In an era where cute indie bands are a dime a dozen, one might be less inclined to trust a band that comes from Williamsburg, Brooklyn — one of a number of bellies of the just-ok, lo-fi hipster music beast. However the debut album by North Highlands offers a refreshing take on another end of the indie spectrum: one that emphasizes the album as a work of interrelated, complexly composed songs that contain complementary layers of instruments without sacrificing an upbeat tone.
For instance, the third track, “Benefits” opens with some slow yet cheerful drums that speed up and take off into a semi-disco beat for the chorus.The opening track “Hiking” sounds like a leisurely bike ride through a field than a hike, but it definitely sounds like travel. It dons lyrics such as, “Wasting time / wasting time / Don’t let yourself get caught up”. Much of the album seems sound, like a long blissful car ride towards somewhere where the grass is greener. Themes of warmth, longing and hope are prevalent throughout Wild One. Many of the lyrics, which were changed or improvised upon recording the album, are lovely, sweet and hopeful, often addressing an intimate “you” or exposing some inner monologue. In the song “Bruce” there is pensiveness like “Where’s my summertime?” but then in the chorus the singer divulges “When it gets warm I’ll be better to you.”
Though songs like “Steady Steady” seem to take from the wave of pseudo-surfer rock that has been blowing up the quasi-indie scene recently (e.g. Best Coast’s “Our Deal”), North Highlands takes a more refined and intricate approach to this happy sound. The fourth track on the album, “Lion Heart”, is a single-worthy song that balance repetitive elements (e.g. in the lyrics) with engaging song arrangement and instrumentals. It is demonstrative of the textured and sanguine nature of the album, which comprises guitar work by Mike Barron, multifariously distorted guitar sounds and strings by Daniel Stewart and keen percussions by Jasper Berg. Whereas songs like “Chicago” and the final track “Here’s” are subtly epic, other songs like “Best Part” are slower and seemingly simpler.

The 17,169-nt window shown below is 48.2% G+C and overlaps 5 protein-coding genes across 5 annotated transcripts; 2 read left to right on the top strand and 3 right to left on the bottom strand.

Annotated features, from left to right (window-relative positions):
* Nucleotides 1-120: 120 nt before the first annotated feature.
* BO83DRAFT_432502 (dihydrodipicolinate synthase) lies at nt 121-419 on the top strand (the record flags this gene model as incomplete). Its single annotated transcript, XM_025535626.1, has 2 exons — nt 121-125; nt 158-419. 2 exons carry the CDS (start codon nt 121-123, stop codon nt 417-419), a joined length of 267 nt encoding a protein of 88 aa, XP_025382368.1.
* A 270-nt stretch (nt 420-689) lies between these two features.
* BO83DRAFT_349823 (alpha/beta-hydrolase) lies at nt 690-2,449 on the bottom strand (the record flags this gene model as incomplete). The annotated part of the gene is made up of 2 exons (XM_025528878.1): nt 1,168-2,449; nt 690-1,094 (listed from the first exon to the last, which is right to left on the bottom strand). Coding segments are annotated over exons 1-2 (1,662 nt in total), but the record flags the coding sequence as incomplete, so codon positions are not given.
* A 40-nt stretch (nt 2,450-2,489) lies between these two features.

“Fre$ca” (a play off “Ke$ha”? an attempt to make the song title Google-able?) goes in yet another, muddier, direction: noise drones in the background as bells and chimes making the sound of a mildly cheerful assembly line submerged in water. “Chicago” also has a rainy, continuous feel to it, and it exemplifies an enjoyable tendency of the song composition to include guitar work that oscillates between mimicking Brenda Malvini’s jazzy yet flowery vocals and supporting the bass lines played by Andy Kasperbauer.
Wild One by North Highlands is rather coherent in its overall sound, but as a result not every song is entirely memorable on the first listen. There are, however, many moments that really stick out, mostly in the form of catchy choruses, magnificent bridges and fetching riffs. The instrument layering — of guitars, strings, piano, synth sounds, various percussion instruments, mandolin, bass, different background vocals, etc. — as well as nontraditional song structures are quite impressive, especially for a debut album. The strong presence of intertwining melodies in multi-layered, minorly grandiose songs might make this a music that a lot of people won’t “get” unless they put in the effort to appreciate all of the elements involved. North Highlands’ music seems like it would be accessible to fans of Arcade Fire, St. Vincent and Andrew Bird, who, though still somewhat dripping with indie nuances, have all enjoyed increasing popularity with mainstream crowds; however, if people get to know North Highlands, they should have no trouble finding their own place in the sun.